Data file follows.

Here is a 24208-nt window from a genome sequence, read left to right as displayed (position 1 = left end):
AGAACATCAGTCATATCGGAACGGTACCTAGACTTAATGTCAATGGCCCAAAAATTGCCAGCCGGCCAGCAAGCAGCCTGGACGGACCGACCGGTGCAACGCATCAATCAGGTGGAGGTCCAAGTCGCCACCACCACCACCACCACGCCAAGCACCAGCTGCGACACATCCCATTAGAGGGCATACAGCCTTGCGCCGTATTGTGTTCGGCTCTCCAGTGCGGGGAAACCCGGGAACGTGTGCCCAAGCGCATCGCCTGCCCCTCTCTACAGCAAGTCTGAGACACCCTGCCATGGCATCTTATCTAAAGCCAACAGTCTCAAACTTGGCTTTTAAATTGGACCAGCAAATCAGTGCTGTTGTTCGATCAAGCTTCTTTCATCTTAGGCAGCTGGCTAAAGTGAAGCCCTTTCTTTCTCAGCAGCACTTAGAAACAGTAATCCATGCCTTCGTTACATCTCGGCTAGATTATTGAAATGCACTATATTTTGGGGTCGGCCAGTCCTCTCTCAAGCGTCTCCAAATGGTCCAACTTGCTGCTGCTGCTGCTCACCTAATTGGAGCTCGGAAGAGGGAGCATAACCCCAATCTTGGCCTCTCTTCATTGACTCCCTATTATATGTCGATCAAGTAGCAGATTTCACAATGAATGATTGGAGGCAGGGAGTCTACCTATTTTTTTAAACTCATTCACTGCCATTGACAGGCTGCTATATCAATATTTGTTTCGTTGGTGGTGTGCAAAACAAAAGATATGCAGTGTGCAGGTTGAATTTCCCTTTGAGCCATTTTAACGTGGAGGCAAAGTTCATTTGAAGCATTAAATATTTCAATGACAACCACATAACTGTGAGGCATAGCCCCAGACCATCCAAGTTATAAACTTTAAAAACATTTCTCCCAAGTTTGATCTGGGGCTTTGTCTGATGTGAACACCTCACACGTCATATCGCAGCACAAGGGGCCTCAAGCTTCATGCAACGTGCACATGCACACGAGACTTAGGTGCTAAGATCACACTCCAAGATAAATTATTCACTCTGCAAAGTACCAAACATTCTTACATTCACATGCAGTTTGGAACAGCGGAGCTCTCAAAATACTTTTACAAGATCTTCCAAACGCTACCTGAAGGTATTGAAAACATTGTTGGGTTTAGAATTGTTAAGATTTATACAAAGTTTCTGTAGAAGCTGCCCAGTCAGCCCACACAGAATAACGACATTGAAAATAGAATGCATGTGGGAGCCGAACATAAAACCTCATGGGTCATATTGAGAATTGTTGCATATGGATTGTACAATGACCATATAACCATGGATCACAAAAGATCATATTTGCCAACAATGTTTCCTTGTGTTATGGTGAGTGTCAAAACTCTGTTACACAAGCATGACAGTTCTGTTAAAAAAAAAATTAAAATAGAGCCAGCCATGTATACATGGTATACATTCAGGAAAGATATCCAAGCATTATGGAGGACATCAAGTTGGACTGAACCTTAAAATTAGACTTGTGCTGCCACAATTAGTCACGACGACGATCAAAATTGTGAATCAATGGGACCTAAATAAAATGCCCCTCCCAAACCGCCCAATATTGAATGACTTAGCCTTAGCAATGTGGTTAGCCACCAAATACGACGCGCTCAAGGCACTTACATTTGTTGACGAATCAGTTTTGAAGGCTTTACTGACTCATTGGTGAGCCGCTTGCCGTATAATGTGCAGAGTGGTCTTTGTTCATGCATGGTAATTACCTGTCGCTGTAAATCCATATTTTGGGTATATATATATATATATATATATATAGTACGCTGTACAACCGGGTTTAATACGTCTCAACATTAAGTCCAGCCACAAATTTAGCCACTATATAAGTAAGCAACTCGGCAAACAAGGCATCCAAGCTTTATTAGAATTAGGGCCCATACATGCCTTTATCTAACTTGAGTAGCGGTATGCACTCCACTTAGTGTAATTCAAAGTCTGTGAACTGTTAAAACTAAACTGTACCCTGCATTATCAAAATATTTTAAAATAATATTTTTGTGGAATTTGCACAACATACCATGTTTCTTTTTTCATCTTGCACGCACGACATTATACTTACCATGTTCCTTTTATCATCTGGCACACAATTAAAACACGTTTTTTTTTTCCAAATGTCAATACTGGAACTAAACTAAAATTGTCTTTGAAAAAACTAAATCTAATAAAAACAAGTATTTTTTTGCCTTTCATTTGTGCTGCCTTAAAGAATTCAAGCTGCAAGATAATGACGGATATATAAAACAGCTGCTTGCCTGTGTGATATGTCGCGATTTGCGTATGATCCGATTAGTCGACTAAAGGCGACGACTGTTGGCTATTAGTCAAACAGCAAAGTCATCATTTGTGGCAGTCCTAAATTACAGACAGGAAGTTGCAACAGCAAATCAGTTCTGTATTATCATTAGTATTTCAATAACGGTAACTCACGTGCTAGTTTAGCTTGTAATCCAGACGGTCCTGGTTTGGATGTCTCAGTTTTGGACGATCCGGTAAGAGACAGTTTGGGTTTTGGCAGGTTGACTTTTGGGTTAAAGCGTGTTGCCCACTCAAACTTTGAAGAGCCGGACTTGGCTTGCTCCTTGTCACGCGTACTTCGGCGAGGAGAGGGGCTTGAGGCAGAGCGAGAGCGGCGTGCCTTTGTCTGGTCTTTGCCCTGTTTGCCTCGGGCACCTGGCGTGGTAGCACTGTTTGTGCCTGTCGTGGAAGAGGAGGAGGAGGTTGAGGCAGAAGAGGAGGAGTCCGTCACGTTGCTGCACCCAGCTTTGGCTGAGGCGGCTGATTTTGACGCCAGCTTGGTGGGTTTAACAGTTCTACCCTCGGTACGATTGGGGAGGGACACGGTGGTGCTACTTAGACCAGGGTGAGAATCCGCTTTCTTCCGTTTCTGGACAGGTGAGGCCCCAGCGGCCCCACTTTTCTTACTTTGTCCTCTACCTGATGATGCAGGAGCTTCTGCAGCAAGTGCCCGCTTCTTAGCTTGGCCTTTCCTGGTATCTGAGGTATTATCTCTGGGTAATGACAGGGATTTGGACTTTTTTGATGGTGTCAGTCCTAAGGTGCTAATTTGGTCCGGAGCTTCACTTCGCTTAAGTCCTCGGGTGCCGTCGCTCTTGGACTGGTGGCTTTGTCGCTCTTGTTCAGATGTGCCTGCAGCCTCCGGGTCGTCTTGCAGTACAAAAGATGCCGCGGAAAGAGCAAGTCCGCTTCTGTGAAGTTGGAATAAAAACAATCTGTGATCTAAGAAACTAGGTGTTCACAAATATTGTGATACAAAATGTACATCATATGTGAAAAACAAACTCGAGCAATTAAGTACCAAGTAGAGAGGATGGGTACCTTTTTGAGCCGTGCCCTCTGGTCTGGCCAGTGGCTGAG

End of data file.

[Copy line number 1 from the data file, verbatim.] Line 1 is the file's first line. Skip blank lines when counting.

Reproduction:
Here is a 24208-nt window from a genome sequence, read left to right as displayed (position 1 = left end):